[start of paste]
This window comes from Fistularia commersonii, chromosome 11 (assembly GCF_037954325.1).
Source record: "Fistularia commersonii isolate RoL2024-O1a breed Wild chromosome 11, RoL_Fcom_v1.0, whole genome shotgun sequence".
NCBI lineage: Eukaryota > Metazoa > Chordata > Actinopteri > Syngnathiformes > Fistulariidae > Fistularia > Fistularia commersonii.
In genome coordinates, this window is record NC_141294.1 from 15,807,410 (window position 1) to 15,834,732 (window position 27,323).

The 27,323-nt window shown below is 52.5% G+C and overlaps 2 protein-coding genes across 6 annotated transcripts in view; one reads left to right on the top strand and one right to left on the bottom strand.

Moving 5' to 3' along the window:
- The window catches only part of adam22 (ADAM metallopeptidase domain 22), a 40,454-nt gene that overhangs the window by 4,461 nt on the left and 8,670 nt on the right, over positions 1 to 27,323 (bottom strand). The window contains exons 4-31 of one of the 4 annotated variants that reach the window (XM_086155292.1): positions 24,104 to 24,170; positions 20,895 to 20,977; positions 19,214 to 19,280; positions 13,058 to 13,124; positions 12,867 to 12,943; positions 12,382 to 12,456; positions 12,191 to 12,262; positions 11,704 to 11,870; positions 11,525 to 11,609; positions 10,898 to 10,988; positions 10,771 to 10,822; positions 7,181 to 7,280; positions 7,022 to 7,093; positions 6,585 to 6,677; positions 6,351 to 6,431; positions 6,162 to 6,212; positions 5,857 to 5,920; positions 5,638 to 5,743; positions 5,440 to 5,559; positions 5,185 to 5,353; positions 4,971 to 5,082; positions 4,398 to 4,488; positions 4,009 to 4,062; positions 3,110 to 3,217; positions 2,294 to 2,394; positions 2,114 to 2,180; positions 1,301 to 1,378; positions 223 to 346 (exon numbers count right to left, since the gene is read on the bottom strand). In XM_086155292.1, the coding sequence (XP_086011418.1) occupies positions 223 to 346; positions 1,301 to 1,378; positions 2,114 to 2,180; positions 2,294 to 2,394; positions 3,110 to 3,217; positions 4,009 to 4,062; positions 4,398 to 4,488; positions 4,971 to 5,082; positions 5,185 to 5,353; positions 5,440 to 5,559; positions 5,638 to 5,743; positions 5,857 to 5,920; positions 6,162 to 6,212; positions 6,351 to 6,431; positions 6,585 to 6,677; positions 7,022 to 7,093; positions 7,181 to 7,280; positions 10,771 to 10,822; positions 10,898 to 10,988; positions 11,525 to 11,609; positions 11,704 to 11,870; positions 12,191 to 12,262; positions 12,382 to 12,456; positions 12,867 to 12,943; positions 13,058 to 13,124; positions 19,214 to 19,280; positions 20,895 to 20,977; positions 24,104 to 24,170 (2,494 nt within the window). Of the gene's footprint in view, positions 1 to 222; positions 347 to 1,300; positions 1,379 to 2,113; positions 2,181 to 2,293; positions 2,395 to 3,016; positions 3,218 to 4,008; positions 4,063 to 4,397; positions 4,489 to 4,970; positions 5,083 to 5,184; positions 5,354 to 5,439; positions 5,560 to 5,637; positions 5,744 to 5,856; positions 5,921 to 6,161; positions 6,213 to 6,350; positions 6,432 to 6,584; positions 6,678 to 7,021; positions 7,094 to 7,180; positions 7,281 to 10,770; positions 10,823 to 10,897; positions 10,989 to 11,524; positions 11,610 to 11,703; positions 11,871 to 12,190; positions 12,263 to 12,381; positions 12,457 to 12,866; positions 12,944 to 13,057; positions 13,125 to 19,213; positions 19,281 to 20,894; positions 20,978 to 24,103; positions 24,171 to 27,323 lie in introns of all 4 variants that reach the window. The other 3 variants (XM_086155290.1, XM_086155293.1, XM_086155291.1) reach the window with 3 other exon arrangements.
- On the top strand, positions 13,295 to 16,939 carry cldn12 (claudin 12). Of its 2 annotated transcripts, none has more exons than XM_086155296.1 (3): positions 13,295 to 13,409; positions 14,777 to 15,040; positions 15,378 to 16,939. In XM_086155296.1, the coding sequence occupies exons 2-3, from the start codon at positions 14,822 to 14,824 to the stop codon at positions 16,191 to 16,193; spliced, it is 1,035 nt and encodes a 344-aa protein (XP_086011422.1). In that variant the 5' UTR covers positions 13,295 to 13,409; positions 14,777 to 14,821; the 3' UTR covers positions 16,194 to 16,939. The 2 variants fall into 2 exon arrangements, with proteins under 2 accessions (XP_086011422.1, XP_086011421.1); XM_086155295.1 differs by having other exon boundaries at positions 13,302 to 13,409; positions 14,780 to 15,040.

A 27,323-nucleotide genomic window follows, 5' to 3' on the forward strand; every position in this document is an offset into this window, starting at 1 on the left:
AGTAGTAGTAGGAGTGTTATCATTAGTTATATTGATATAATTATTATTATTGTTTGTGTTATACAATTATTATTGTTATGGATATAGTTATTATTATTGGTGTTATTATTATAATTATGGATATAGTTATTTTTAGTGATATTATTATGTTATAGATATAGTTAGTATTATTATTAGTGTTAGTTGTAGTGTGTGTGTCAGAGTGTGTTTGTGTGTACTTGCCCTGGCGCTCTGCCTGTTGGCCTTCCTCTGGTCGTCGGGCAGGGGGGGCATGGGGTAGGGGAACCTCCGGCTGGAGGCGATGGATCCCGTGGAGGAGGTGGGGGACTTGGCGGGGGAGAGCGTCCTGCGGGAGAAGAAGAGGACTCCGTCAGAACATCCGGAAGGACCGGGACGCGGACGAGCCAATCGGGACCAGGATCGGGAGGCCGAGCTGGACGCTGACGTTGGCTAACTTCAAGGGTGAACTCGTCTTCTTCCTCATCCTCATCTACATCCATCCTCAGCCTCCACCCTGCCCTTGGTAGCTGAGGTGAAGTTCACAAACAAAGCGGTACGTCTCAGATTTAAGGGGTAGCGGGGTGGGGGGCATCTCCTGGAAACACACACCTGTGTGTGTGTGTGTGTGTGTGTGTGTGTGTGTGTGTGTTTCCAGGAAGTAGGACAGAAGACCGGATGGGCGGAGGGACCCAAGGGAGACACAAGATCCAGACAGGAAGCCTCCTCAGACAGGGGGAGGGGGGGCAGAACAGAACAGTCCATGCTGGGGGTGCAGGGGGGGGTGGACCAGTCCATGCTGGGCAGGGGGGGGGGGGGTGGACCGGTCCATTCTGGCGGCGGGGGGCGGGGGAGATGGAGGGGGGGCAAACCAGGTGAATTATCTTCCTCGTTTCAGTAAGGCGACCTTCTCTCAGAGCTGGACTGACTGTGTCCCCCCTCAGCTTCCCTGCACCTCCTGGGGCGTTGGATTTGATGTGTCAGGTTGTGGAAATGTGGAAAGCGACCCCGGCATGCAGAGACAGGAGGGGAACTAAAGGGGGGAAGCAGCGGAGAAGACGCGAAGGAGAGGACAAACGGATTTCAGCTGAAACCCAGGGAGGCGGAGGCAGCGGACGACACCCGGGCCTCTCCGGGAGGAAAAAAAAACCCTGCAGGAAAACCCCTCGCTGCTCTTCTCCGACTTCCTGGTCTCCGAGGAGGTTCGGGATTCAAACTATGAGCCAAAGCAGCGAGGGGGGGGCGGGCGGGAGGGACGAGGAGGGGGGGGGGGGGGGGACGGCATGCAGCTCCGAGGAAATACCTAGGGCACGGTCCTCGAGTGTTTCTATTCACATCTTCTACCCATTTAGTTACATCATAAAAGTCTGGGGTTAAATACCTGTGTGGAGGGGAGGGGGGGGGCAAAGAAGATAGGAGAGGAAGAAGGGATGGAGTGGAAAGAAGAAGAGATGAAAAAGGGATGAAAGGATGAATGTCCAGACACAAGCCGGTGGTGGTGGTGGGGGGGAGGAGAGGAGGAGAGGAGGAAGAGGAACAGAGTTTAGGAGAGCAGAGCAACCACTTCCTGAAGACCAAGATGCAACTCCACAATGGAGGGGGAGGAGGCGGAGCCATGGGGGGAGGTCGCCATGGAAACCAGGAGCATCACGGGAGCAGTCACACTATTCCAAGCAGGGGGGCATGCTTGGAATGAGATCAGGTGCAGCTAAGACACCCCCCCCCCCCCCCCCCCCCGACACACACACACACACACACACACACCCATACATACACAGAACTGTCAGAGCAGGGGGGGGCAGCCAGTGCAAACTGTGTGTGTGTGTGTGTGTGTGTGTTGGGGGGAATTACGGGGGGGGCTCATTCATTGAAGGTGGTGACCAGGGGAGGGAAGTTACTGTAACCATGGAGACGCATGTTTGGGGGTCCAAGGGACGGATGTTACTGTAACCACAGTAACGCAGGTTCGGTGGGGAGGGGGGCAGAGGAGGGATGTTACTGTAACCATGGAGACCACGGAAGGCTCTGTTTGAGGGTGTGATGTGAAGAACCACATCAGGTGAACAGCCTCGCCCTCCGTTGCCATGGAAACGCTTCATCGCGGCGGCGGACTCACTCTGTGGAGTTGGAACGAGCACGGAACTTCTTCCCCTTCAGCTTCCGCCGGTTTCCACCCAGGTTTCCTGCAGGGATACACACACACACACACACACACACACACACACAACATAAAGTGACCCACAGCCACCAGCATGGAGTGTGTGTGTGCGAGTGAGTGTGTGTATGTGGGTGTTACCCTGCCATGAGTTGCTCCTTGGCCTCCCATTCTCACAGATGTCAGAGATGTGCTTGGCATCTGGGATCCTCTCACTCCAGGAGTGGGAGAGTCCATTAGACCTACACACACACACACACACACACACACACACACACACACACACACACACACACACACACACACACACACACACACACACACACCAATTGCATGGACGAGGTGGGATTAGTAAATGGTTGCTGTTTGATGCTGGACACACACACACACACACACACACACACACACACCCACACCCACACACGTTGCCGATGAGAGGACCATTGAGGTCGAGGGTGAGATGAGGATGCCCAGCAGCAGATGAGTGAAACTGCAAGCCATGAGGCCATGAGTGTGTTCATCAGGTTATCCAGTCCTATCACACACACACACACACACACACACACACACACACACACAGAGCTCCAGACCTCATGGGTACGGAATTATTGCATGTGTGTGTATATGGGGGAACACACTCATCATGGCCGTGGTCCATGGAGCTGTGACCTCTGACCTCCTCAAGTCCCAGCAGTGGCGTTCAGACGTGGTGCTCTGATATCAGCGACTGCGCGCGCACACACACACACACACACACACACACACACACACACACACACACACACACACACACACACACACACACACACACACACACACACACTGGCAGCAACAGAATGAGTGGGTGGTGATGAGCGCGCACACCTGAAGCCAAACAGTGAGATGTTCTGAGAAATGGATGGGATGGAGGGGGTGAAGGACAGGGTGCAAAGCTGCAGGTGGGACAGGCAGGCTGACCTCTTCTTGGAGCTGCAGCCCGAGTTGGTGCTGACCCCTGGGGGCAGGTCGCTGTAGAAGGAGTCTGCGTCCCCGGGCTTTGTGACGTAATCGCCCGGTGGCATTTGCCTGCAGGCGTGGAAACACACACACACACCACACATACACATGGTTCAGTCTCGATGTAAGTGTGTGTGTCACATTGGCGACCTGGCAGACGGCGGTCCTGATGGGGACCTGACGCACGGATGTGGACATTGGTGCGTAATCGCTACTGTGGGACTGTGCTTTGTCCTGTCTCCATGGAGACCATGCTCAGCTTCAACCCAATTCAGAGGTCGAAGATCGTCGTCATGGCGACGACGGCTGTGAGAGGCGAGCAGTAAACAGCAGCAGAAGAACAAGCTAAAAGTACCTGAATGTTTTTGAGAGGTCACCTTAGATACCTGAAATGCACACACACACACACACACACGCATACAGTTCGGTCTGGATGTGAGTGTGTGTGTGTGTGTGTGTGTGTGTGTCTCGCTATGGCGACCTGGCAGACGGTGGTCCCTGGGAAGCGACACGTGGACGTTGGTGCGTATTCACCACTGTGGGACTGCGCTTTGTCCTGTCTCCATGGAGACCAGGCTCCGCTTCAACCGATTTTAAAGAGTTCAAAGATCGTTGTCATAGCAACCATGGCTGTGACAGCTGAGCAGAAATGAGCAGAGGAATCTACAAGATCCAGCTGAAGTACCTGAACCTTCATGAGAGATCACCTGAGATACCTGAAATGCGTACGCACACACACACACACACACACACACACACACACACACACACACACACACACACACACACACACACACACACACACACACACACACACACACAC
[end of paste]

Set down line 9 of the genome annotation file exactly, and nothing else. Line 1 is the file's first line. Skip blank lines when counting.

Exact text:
A 27,323-nucleotide genomic window follows, 5' to 3' on the forward strand; every position in this document is an offset into this window, starting at 1 on the left: